Wed Dec 3rd, 2008 at 08:01:54 PM EST
Along with logic and dialectic, rhetoric is one of the three ancient arts of discourse. From ancient Greece to the late 19th Century, it was a central part of Western education, filling the need to train public speakers and writers to move audiences to action with arguments.  The very act of defining has itself been a central part of rhetoric: It appears among Aristotle's topoi, heuristics for rhetorical invention. For Aristotle, rhetoric is the art of practical wisdom and decision making, a counterpart to logic and a branch of politics.  The word is derived from the ancient Greek eiro, which means "I say." In its broadest sense, rhetoric concerns human discourse.
Do any of you know this card?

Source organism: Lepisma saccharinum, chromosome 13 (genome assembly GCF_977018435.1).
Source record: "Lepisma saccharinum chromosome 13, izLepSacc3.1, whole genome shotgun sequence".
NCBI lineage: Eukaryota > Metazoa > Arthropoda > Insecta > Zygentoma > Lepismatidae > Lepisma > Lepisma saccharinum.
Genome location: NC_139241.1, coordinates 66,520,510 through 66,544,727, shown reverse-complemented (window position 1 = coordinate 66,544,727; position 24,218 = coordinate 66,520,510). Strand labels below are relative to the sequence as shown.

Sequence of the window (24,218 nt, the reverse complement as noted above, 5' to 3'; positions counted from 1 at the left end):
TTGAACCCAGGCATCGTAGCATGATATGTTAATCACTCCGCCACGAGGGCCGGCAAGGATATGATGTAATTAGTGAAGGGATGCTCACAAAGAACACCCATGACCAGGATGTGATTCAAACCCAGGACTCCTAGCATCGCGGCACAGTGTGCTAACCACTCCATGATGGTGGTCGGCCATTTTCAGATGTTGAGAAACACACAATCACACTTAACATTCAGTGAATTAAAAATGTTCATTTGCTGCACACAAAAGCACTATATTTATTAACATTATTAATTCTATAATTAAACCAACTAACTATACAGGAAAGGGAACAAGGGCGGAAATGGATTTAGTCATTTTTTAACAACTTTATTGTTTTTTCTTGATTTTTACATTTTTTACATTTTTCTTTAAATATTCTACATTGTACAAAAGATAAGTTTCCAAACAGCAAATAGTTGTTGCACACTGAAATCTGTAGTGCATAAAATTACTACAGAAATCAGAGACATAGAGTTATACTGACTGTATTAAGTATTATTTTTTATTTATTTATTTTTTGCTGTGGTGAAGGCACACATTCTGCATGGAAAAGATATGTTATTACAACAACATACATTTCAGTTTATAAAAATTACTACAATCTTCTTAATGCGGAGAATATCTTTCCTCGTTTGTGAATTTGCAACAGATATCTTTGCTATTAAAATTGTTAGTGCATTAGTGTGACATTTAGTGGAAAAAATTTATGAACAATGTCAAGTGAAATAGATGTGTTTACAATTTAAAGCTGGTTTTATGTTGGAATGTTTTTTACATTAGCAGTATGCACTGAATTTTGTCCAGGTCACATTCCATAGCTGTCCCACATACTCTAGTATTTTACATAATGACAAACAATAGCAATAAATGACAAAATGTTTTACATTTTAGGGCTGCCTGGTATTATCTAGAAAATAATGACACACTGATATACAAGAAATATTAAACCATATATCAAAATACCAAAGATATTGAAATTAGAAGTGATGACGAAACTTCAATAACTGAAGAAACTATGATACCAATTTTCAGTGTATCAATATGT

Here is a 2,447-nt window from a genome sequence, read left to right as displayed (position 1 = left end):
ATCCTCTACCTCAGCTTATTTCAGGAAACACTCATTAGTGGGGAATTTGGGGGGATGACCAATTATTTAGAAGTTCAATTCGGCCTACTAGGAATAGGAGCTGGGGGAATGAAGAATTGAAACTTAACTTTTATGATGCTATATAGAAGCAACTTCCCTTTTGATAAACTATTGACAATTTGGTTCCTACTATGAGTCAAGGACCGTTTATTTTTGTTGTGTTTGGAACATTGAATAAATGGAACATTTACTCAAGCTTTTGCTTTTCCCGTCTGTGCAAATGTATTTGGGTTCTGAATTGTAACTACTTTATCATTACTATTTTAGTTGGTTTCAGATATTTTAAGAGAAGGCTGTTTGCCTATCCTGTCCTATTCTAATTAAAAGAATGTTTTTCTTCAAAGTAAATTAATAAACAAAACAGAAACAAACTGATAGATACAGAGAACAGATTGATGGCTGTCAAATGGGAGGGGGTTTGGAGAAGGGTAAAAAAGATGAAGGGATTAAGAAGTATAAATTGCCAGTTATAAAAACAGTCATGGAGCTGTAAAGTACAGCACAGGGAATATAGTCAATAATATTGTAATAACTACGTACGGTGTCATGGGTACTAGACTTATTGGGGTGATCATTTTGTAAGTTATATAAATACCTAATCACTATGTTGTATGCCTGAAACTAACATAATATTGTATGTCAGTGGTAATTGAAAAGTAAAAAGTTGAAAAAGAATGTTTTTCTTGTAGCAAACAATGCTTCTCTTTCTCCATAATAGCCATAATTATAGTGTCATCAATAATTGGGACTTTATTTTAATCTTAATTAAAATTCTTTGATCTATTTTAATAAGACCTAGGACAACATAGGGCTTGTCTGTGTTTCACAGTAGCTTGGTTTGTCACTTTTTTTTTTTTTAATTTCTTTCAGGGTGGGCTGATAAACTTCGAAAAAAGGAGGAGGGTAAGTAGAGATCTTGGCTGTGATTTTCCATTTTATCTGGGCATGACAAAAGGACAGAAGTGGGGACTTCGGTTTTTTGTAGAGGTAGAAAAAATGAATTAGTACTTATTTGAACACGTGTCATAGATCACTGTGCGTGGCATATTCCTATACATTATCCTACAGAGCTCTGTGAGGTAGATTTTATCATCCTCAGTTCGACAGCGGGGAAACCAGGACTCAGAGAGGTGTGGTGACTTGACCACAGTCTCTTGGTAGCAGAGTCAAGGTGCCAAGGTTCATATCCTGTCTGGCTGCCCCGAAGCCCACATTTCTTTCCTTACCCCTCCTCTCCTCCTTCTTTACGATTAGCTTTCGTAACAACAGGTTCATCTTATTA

The happy chappie who has won the argument.
You win, they lose. They're dead, you survive. You continue, they don't. Them and You; Us and Them.
I'd like to ask you all: have you ever had a conversation where you had a position, and the other person had a position, and you came out with your position changed?
I'd compare it to the fresh mind that has no position, that searches for Truth and Tone....
....and finds the Tone and thinks it has found The Truth...
This fresh mind is influenced by rhetoric so, for me, rhetoric is the art of convincing the undecided...
Okay. But isn't there a higher or larger or deeper or wider or....another set of tones that don't demand you agree or disagree, that are self-critical?
A tone that seeks to remove its own beam rather than focus on the beams (or motes) of the Other?